We are using cookies to implement functions like login, shopping cart or language selection for this website. Furthermore we use Google Analytics to create anonymized statistical reports of the usage which creates Cookies too. You will find more information in our privacy policy.
OK, I agree I do not want Google Analytics-Cookies
Journal of Oral & Facial Pain and Headache



Forgotten password?


J Orofac Pain 30 (2016), No. 1     27. Jan. 2016
J Orofac Pain 30 (2016), No. 1  (27.01.2016)

Page 51-60

Upregulation of the Purinergic Receptor Subtype P2X3 in the Trigeminal Ganglion Is Involved in Orofacial Pain Induced by Occlusal Interference in Rats
Qi, Dong / Yang, Yingying / Ji, Ping / Kong, Jingjing / Wu, Qingting / Si, Huiling
Aims: To evaluate whether the purinergic receptor subtype P2X3 (P2X3R) in trigeminal ganglion (TG) neurons is involved in hyperalgesia of the temporomandibular joints (TMJs) and masseter muscles associated with placement of an occlusal interference.
Methods: Forty-five rats were randomized into five groups (ie, for days 1, 3, 7, 14, or 28; nine rats per group). Six rats from each group were chosen to receive the occlusal interference, and the remaining three rats were sham-treated controls. On days 1, 3, 7, 14, and 28 after placement of the occlusal interference, the mechanical pain threshold (MPT) to stimulation of the TMJs or masseter muscles was examined using von Frey filaments. Seven days after the occlusal interference placement, changes in MPT were tested after administration of the P2X3R antagonist A-317491 into the TMJs and masseter muscles (60 μg/site) in six rats. The expression of P2X3R in the TGs was investigated by immunohistochemistry and quantitative polymerase chain reaction (qPCR). Retrograde tracing was combined with immunofluorescence to identify TMJ and masseter muscle afferent neurons in the TGs of six premature rats.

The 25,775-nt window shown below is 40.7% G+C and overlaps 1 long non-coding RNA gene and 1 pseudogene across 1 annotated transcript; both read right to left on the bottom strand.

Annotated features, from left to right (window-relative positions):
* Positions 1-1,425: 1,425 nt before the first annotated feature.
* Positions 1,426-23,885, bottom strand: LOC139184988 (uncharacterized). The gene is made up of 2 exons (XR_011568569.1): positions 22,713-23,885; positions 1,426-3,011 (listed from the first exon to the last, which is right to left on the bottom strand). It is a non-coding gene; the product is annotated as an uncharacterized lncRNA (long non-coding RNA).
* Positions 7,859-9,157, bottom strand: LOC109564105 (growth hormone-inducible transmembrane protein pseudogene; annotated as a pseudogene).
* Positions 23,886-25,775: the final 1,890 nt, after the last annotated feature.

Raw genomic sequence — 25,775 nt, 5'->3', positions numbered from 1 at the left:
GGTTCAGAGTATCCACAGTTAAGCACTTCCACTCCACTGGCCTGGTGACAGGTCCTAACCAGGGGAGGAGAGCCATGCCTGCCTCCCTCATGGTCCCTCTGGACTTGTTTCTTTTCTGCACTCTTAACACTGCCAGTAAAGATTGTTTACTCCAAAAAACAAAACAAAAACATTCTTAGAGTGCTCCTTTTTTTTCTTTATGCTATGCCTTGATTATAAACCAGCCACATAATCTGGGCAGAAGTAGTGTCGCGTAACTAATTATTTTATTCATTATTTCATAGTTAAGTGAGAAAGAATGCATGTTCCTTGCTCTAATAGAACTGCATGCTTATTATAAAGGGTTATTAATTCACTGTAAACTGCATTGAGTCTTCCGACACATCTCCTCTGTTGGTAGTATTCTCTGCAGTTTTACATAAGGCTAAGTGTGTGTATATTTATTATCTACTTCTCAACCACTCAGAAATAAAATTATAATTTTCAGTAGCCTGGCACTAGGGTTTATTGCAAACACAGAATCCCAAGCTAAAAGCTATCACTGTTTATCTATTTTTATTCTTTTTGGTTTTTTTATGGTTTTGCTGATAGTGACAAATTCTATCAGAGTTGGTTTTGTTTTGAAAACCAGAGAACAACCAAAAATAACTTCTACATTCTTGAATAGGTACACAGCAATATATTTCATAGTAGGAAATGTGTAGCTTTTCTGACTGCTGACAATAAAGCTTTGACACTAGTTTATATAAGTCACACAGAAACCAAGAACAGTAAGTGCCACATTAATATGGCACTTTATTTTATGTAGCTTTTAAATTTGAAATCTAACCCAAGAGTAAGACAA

Results: The TMJ and masseter muscle MPTs were decreased after placement of the occlusal interference, and the P2X3R antagonist reversed the mechanical hyperalgesia that was caused by the occlusal interference placement. The frequency of P2X3R-immunoreactive cells increased in small-sized neurons in the TG after occlusal interference. By contrast, there was no increase in medium-sized TG neurons. P2X3R mRNA increased on day 3. Retrograde tracing indicated that the TMJ and masseter muscle afferent neurons in the TG expressed P2X3R.
Conclusion: Upregulated P2X3R expression in the TG may contribute to orofacial pain development induced by an occlusal interference. P2X3R may be a therapeutic target for chronic TMJ or masseter muscle pain.

Keywords: masseter muscle, occlusal interference, orofacial hyperalgesia, P2X3 receptor, temporomandibular joint